Melissa Crum Merges Passion for Arts with Storytelling To Help Create A Better World

Dr. Melissa Crum

Photo by Matt Reese / CityPulse Columbus

Interview by Sarah Shumick

With a background that includes degrees in Visual Arts, African American & African Studies and Art Administration Education & Policy, Dr. Melissa Crum has paved an intentional path towards helping people make the world a better place through her organization, Mosaic Education Network. What initially began with helping African-American parents connect with homeschooling resources has led to TEDx events, art workshops, a book club, and research publications surrounding the concepts of diversity, inclusion, equality, equity and oppressive and systemic racism. Dr. Crum doesn’t believe in memorizing a checklist “in order to ensure that we are ‘good people.’ ” Instead, she challenges people to enter what she calls her “brave space,” where they can ask the tough questions, admit faults and celebrate successes. As Dr. Crum says, “Because to be a person who wants to move beyond diversity and inclusion and into equity we have to know that there’s action required in order for us to reach the final destination of liberation: a place that our country has never been. But it all starts with ourselves and the stories we tell ourselves about others.”

Name: Dr. Melissa Crum
Age: 37
Profession: Diversity & Equity Practitioner / Founder of Mosaic Education Network
Neighborhood: Far East
Connect: LinkedIn | Twitter | Facebook | Instagram

Give us a brief overview of your organization: I work with principals, superintendents, executive directors, and thoughtful leaders who are ready to figure out how to make substantive change. I am an artist, author, researcher, and founder of Mosaic Education Network, LLC. With my team of experts, we work with schools, museums and nonprofits to help them build better relationships with the diverse communities they serve. We infuse the arts, research, storytelling and critical thinking into professional development, community building, leadership development and curriculum development.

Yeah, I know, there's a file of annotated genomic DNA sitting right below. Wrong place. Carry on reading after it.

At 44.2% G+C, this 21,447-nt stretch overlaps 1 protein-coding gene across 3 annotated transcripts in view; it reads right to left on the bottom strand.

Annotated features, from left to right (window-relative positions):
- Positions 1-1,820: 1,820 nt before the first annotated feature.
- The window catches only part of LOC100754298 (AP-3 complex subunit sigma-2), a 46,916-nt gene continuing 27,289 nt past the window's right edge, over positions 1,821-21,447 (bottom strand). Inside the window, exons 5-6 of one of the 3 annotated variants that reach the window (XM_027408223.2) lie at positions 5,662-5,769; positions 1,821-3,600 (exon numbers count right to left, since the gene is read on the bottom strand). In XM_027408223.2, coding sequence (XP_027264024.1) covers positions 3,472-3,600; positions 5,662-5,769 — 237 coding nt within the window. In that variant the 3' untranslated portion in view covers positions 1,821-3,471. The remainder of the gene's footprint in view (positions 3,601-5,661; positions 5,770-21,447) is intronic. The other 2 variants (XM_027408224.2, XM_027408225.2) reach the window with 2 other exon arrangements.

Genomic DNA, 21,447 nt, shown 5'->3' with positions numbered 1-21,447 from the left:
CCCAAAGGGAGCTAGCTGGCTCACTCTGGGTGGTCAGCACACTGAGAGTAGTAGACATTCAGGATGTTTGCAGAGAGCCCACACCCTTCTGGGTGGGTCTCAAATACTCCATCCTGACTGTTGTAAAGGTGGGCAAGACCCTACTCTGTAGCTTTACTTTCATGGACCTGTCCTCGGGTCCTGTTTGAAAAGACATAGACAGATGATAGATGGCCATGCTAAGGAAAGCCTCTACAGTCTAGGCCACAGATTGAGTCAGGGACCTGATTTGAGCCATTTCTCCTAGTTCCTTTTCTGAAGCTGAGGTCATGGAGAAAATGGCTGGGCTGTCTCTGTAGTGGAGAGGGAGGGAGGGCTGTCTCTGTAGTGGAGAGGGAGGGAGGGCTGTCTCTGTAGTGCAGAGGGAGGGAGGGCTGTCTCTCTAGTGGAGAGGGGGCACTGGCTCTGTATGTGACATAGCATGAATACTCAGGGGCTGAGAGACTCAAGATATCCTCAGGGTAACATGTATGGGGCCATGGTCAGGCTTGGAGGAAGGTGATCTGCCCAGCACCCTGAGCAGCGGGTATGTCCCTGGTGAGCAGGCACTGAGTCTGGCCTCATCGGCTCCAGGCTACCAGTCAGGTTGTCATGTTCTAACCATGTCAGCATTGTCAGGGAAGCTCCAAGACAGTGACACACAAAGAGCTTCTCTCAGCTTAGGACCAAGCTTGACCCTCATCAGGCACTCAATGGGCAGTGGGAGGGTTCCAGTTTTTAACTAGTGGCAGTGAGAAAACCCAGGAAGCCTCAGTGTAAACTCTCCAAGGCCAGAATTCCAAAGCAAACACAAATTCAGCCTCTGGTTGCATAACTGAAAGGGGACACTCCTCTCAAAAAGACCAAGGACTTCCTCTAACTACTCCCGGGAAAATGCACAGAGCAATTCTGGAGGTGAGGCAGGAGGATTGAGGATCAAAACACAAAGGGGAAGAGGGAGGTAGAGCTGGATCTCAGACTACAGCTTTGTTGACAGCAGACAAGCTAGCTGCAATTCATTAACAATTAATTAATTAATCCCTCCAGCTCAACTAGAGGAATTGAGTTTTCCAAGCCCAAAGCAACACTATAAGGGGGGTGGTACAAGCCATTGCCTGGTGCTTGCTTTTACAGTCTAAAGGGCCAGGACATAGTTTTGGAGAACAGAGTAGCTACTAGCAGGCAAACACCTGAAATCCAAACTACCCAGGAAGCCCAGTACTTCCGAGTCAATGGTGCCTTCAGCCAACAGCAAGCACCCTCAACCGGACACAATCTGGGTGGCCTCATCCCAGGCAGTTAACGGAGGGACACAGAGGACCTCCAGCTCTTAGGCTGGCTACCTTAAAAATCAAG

I began working with African-American parents to help them use community resources and the arts to help them homeschool their children. After working with these families, I began to wonder why they were interested in homeschooling their children. I interviewed African-Americans across the country who were homeschooling their children to find out what drove them to make that choice. Each family, no matter their income or region, had one of two answers: parents had a negative interaction with teachers when they were students or their children had negative experiences with teachers. These experiences were so impactful that it drove these families to seek an alternative way of educating their children. I began to wonder how could I support diverse parents and students in having a productive and healthy educational experience.

How you are innovating in the nonprofit space? I’m not interested in the traditional types of diversity training. I actually don’t really like using the phrase “diversity training” but it’s a phrase we are used to. I believe what makes the work I am doing different is that I am not interested in offering a list of do’s and dont’s. I’m not interested in a myriad of things on a checklist we must memorize in order to ensure that we are “good people.” Instead I want people to investigate the sources of the information they hold that guides the decisions and actions they make in their spheres of influence such as on a nonprofit board, in a classroom, or a curator. And then I want them to see how the decisions they make play into larger systems and institutions that impact people that they likely have not spent much time thinking about. In this way my work is more grounded in equity and the investigations of oppressive systems and institutions that we may not realize we are supporting. I then show participants these larger trends in their industry and across the country and then offer them tools for action. Because to be a person who wants to move beyond diversity and inclusion and into equity we have to know that there’s action required in order for us to reach the final destination of liberation: a place that our country has never been. But it all starts with ourselves and the stories we tell ourselves about others.

During my doctoral work in art education and African-American African studies at the Ohio State University, I saw how people talked about art and history through the lens of their experiences and information they internalized until that point. No matter how limited or vast, they felt their interpretation to be true even if they realized there are multiple ways to interpret a work. I notice we do the same thing when we encounter people, cultures, religions, sides of town, etc. We make a determination about the value of the spaces and people in them based on what we have been told or socialized to believe is valuable and worth acknowledging, supporting, teaching, or humanizing. I began researching the process, implementing and publishing on the work I’ve done with other colleagues like Keonna Hendrick at the Brooklyn Museum. Over the past four years we’ve worked with hundreds of teachers, nonprofit leaders, museum docents and gallery educators across the nation.